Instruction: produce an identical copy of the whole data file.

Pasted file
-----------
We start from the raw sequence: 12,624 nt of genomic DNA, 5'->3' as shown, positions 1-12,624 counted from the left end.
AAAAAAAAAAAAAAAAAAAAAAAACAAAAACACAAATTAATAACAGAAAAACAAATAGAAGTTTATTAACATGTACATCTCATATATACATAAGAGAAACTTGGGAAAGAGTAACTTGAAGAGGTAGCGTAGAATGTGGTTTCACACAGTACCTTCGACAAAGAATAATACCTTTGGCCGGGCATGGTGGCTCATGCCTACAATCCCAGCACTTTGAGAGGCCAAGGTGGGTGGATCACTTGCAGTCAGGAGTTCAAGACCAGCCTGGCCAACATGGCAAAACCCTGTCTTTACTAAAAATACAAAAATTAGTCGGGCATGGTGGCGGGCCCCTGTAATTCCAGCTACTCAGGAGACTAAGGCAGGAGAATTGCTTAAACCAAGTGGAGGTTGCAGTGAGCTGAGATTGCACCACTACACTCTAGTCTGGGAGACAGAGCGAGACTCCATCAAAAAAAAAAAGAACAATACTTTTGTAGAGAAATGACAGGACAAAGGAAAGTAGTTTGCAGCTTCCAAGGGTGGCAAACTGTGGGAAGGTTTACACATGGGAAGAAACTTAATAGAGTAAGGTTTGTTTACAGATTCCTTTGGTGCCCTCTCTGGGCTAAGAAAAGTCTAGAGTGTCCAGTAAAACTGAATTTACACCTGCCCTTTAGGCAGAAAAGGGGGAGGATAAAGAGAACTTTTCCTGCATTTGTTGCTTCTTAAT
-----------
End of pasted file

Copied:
We start from the raw sequence: 12,624 nt of genomic DNA, 5'->3' as shown, positions 1-12,624 counted from the left end.
AAAAAAAAAAAAAAAAAAAAAAAACAAAAACACAAATTAATAACAGAAAAACAAATAGAAGTTTATTAACATGTACATCTCATATATACATAAGAGAAACTTGGGAAAGAGTAACTTGAAGAGGTAGCGTAGAATGTGGTTTCACACAGTACCTTCGACAAAGAATAATACCTTTGGCCGGGCATGGTGGCTCATGCCTACAATCCCAGCACTTTGAGAGGCCAAGGTGGGTGGATCACTTGCAGTCAGGAGTTCAAGACCAGCCTGGCCAACATGGCAAAACCCTGTCTTTACTAAAAATACAAAAATTAGTCGGGCATGGTGGCGGGCCCCTGTAATTCCAGCTACTCAGGAGACTAAGGCAGGAGAATTGCTTAAACCAAGTGGAGGTTGCAGTGAGCTGAGATTGCACCACTACACTCTAGTCTGGGAGACAGAGCGAGACTCCATCAAAAAAAAAAAGAACAATACTTTTGTAGAGAAATGACAGGACAAAGGAAAGTAGTTTGCAGCTTCCAAGGGTGGCAAACTGTGGGAAGGTTTACACATGGGAAGAAACTTAATAGAGTAAGGTTTGTTTACAGATTCCTTTGGTGCCCTCTCTGGGCTAAGAAAAGTCTAGAGTGTCCAGTAAAACTGAATTTACACCTGCCCTTTAGGCAGAAAAGGGGGAGGATAAAGAGAACTTTTCCTGCATTTGTTGCTTCTTAAT